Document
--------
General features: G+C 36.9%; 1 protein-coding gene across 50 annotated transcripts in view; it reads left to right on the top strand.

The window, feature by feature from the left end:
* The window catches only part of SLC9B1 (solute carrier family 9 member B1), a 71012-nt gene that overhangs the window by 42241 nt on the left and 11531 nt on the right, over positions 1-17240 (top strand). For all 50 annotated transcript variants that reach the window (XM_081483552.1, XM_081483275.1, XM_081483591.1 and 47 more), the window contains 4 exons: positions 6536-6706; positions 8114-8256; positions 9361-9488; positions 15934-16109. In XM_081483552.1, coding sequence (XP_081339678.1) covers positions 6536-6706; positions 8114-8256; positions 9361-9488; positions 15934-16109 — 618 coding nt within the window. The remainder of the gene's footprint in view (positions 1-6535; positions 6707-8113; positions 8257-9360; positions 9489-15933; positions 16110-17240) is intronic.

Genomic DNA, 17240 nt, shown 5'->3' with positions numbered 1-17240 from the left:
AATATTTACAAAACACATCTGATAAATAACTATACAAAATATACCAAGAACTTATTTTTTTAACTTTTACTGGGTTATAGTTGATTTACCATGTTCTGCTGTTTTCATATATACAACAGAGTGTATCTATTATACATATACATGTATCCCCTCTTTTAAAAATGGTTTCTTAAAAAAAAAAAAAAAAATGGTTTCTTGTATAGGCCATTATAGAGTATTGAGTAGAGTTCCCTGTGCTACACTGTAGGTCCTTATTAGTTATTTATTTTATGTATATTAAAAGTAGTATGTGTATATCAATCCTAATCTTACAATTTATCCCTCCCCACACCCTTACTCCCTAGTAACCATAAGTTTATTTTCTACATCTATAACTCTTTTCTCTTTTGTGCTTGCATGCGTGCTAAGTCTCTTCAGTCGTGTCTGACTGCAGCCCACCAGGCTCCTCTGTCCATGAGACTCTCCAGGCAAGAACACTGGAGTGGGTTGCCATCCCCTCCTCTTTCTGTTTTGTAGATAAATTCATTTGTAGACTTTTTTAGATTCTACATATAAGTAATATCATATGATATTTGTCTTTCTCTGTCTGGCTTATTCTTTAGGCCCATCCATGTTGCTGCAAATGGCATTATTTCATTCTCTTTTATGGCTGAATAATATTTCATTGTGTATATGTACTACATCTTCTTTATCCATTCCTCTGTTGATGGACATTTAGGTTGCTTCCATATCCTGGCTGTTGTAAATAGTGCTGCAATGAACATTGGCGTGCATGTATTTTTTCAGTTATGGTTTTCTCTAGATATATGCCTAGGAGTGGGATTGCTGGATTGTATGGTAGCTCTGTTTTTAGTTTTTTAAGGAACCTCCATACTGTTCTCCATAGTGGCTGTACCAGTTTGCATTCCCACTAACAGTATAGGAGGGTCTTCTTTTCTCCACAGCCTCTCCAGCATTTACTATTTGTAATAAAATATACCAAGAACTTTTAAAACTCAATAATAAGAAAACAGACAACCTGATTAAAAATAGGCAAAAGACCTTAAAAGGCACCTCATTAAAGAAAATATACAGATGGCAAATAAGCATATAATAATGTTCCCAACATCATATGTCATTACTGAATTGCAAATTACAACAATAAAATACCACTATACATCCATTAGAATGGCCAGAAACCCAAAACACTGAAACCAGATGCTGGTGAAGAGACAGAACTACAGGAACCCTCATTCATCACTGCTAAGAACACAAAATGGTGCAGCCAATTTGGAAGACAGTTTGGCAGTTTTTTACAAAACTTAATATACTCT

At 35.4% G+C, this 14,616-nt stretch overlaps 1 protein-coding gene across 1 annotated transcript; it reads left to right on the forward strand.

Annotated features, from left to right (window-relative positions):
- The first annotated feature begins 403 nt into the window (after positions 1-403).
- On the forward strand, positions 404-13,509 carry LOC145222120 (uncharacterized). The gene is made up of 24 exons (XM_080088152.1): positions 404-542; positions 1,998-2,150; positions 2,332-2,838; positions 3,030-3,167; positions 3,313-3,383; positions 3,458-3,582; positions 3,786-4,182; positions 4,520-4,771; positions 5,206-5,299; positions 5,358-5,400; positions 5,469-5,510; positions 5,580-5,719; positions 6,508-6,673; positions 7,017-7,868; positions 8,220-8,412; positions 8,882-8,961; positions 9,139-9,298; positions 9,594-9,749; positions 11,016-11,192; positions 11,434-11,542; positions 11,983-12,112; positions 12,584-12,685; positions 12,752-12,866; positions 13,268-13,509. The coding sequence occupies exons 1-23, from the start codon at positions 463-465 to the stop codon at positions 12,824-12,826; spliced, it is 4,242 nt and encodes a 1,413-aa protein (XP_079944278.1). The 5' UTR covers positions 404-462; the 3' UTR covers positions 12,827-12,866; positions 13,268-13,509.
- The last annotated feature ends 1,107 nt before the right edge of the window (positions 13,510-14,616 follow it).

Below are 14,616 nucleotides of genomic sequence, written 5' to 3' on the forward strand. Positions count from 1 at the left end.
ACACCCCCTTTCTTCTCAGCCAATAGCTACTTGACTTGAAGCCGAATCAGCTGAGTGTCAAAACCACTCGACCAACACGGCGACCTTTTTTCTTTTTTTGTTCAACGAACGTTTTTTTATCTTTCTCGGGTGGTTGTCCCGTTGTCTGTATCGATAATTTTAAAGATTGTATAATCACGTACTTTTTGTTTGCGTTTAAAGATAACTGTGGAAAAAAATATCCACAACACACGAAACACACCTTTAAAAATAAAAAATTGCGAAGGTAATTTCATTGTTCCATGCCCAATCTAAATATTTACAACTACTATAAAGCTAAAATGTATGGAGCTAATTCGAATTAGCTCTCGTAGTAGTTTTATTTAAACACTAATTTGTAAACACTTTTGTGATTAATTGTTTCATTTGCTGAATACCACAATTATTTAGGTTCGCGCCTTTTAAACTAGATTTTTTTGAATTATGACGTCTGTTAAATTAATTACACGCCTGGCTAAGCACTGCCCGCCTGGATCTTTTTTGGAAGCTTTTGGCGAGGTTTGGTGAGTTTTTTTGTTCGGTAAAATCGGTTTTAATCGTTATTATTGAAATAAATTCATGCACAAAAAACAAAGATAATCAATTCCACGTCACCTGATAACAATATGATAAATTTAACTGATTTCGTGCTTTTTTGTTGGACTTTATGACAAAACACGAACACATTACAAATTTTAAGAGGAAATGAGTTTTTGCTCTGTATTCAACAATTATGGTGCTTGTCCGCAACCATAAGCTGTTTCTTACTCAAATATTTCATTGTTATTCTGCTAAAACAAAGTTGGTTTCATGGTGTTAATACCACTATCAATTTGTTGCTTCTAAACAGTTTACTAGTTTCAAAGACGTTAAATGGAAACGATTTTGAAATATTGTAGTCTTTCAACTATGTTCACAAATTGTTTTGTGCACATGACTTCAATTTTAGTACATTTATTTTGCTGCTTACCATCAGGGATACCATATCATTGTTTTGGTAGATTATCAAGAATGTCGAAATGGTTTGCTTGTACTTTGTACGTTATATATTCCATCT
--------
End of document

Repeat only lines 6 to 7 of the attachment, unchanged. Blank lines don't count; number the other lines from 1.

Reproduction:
At 35.4% G+C, this 14,616-nt stretch overlaps 1 protein-coding gene across 1 annotated transcript; it reads left to right on the forward strand.

Annotated features, from left to right (window-relative positions):